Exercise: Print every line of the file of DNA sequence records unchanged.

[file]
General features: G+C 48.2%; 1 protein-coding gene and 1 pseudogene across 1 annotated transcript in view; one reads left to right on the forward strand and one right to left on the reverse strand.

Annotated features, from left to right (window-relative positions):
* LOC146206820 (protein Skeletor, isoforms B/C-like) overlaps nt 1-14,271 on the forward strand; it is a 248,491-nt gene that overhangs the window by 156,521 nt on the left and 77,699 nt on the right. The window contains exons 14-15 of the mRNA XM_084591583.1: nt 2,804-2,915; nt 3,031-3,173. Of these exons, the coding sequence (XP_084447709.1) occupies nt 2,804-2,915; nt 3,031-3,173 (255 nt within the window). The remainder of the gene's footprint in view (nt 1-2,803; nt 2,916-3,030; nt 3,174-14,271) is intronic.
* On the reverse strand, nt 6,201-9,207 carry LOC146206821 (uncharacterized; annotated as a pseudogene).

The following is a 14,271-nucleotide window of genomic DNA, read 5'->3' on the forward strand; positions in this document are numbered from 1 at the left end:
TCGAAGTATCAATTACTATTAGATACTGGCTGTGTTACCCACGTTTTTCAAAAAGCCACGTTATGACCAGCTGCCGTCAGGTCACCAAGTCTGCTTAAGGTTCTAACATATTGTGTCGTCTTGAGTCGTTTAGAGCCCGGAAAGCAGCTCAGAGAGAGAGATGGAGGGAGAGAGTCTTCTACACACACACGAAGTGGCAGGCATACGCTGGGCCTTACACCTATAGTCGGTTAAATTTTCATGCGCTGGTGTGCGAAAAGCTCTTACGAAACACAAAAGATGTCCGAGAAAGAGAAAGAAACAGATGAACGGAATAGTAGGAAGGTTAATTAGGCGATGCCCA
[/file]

General features: G+C 48.2%; 1 protein-coding gene and 1 pseudogene across 1 annotated transcript in view; one reads left to right on the forward strand and one right to left on the reverse strand.

Annotated features, from left to right (window-relative positions):
* LOC146206820 (protein Skeletor, isoforms B/C-like) overlaps nt 1-14,271 on the forward strand; it is a 248,491-nt gene that overhangs the window by 156,521 nt on the left and 77,699 nt on the right. The window contains exons 14-15 of the mRNA XM_084591583.1: nt 2,804-2,915; nt 3,031-3,173. Of these exons, the coding sequence (XP_084447709.1) occupies nt 2,804-2,915; nt 3,031-3,173 (255 nt within the window). The remainder of the gene's footprint in view (nt 1-2,803; nt 2,916-3,030; nt 3,174-14,271) is intronic.
* On the reverse strand, nt 6,201-9,207 carry LOC146206821 (uncharacterized; annotated as a pseudogene).

The following is a 14,271-nucleotide window of genomic DNA, read 5'->3' on the forward strand; positions in this document are numbered from 1 at the left end:
TCGAAGTATCAATTACTATTAGATACTGGCTGTGTTACCCACGTTTTTCAAAAAGCCACGTTATGACCAGCTGCCGTCAGGTCACCAAGTCTGCTTAAGGTTCTAACATATTGTGTCGTCTTGAGTCGTTTAGAGCCCGGAAAGCAGCTCAGAGAGAGAGATGGAGGGAGAGAGTCTTCTACACACACACGAAGTGGCAGGCATACGCTGGGCCTTACACCTATAGTCGGTTAAATTTTCATGCGCTGGTGTGCGAAAAGCTCTTACGAAACACAAAAGATGTCCGAGAAAGAGAAAGAAACAGATGAACGGAATAGTAGGAAGGTTAATTAGGCGATGCCCA